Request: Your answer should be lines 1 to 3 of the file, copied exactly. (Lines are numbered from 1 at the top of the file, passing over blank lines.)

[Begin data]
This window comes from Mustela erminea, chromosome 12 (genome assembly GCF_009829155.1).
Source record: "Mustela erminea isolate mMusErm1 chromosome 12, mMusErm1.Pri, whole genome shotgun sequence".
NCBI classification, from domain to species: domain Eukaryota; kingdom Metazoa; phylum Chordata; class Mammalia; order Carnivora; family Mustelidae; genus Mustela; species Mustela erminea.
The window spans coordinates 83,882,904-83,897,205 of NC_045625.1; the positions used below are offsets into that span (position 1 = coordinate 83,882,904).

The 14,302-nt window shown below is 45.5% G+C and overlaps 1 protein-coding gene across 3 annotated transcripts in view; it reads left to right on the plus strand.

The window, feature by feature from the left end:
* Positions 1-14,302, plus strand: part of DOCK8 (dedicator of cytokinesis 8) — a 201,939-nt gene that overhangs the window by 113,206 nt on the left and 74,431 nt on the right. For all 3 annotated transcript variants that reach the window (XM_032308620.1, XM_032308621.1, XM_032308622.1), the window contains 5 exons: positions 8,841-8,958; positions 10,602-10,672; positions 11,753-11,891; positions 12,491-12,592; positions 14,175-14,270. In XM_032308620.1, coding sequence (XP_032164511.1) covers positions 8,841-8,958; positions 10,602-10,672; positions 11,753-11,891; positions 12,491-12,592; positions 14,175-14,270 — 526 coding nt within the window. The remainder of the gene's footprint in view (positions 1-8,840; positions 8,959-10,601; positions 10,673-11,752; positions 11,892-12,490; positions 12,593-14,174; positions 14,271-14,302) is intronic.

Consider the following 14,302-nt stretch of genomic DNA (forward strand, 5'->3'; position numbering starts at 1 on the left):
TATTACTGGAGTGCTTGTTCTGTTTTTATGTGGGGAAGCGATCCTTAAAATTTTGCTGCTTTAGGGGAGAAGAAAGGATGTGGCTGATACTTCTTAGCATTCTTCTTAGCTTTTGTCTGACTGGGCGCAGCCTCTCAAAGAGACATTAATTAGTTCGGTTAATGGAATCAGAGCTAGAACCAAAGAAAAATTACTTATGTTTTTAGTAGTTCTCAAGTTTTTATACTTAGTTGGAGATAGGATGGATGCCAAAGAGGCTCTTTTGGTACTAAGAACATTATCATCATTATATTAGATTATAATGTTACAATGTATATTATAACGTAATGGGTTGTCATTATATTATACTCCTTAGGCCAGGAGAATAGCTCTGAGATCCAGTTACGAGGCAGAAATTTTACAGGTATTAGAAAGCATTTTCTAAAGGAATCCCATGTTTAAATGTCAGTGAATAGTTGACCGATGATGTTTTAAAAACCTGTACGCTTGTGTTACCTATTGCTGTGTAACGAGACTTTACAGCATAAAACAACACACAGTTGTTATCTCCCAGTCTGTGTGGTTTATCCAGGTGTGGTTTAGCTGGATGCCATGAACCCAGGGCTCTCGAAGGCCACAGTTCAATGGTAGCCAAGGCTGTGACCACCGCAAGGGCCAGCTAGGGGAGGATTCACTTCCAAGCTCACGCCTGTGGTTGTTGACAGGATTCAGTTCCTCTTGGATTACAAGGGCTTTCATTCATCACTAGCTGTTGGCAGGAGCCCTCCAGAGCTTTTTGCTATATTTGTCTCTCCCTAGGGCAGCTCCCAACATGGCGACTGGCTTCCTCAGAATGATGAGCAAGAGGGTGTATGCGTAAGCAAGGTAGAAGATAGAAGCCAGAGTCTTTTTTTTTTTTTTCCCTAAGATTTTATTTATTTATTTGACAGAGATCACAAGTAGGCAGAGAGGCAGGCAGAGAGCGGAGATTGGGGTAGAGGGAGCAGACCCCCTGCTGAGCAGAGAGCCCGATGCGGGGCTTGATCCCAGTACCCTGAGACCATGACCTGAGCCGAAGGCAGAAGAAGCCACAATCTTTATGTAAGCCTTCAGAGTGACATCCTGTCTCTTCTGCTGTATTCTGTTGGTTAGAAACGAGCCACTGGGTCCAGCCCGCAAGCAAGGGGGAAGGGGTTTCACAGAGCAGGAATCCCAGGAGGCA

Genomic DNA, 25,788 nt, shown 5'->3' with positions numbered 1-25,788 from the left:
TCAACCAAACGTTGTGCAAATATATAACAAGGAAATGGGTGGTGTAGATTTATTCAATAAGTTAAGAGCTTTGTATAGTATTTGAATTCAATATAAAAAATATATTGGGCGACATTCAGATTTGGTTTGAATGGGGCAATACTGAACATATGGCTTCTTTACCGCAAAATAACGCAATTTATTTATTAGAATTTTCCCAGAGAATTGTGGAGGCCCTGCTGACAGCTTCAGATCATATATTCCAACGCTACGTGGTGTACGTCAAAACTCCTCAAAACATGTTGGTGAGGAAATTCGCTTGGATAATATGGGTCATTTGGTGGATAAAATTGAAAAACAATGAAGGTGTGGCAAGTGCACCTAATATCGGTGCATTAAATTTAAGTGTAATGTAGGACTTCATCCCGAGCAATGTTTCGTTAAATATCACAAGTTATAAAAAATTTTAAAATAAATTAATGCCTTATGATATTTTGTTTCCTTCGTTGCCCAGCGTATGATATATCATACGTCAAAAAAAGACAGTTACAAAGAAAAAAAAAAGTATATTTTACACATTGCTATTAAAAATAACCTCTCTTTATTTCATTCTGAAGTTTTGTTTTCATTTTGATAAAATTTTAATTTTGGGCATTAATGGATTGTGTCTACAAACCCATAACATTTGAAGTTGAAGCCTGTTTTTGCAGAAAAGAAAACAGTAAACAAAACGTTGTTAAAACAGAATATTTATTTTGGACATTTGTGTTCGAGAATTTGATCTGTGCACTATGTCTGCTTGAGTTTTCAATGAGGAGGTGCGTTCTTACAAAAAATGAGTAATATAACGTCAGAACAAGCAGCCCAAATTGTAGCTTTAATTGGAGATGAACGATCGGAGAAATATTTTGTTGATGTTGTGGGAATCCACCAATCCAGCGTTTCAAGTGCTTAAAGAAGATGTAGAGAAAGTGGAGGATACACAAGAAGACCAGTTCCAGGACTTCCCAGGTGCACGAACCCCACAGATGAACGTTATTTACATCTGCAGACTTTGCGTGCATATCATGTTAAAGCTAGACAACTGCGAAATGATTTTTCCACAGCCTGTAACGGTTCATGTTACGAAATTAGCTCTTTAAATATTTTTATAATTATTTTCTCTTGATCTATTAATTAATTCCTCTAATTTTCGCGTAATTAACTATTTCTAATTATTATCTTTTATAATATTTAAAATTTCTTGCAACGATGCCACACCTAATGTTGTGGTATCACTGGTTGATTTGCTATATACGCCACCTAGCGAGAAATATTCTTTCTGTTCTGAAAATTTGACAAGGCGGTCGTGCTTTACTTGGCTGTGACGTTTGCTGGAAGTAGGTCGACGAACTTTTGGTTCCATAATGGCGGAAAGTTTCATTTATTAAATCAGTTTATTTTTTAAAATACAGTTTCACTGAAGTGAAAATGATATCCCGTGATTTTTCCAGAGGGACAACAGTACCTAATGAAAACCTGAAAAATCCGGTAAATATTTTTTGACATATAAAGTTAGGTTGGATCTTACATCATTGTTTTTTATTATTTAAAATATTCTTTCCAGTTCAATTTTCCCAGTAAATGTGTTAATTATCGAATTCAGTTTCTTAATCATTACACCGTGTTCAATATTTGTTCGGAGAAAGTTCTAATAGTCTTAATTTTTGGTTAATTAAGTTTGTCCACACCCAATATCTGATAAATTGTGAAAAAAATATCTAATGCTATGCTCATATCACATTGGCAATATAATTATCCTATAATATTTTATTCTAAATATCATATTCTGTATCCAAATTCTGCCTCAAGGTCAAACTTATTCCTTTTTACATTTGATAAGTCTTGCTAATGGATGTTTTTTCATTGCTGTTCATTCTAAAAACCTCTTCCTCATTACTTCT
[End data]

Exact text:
This window comes from Mustela erminea, chromosome 12 (genome assembly GCF_009829155.1).
Source record: "Mustela erminea isolate mMusErm1 chromosome 12, mMusErm1.Pri, whole genome shotgun sequence".
NCBI classification, from domain to species: domain Eukaryota; kingdom Metazoa; phylum Chordata; class Mammalia; order Carnivora; family Mustelidae; genus Mustela; species Mustela erminea.